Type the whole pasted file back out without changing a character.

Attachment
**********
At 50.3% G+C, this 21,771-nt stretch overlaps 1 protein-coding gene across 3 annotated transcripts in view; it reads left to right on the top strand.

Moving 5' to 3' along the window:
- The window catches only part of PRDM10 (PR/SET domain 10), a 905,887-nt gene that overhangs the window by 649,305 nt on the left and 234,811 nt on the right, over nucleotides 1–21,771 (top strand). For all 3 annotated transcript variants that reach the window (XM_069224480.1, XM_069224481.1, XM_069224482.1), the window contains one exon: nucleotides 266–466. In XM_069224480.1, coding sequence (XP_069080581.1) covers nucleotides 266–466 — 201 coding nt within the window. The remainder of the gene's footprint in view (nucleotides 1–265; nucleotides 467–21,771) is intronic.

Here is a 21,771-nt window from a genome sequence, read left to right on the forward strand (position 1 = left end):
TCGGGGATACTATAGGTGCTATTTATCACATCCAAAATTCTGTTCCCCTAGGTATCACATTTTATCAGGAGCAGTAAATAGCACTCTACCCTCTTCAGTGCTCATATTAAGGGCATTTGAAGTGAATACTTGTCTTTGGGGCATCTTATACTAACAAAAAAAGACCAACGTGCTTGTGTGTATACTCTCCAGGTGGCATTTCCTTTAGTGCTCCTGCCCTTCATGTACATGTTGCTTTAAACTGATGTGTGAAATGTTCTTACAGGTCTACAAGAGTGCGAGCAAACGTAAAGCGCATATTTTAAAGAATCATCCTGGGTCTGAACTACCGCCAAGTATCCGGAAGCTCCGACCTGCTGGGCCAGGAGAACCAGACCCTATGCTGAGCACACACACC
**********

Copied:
At 50.3% G+C, this 21,771-nt stretch overlaps 1 protein-coding gene across 3 annotated transcripts in view; it reads left to right on the top strand.

Moving 5' to 3' along the window:
- The window catches only part of PRDM10 (PR/SET domain 10), a 905,887-nt gene that overhangs the window by 649,305 nt on the left and 234,811 nt on the right, over nucleotides 1–21,771 (top strand). For all 3 annotated transcript variants that reach the window (XM_069224480.1, XM_069224481.1, XM_069224482.1), the window contains one exon: nucleotides 266–466. In XM_069224480.1, coding sequence (XP_069080581.1) covers nucleotides 266–466 — 201 coding nt within the window. The remainder of the gene's footprint in view (nucleotides 1–265; nucleotides 467–21,771) is intronic.

Here is a 21,771-nt window from a genome sequence, read left to right on the forward strand (position 1 = left end):
TCGGGGATACTATAGGTGCTATTTATCACATCCAAAATTCTGTTCCCCTAGGTATCACATTTTATCAGGAGCAGTAAATAGCACTCTACCCTCTTCAGTGCTCATATTAAGGGCATTTGAAGTGAATACTTGTCTTTGGGGCATCTTATACTAACAAAAAAAGACCAACGTGCTTGTGTGTATACTCTCCAGGTGGCATTTCCTTTAGTGCTCCTGCCCTTCATGTACATGTTGCTTTAAACTGATGTGTGAAATGTTCTTACAGGTCTACAAGAGTGCGAGCAAACGTAAAGCGCATATTTTAAAGAATCATCCTGGGTCTGAACTACCGCCAAGTATCCGGAAGCTCCGACCTGCTGGGCCAGGAGAACCAGACCCTATGCTGAGCACACACACC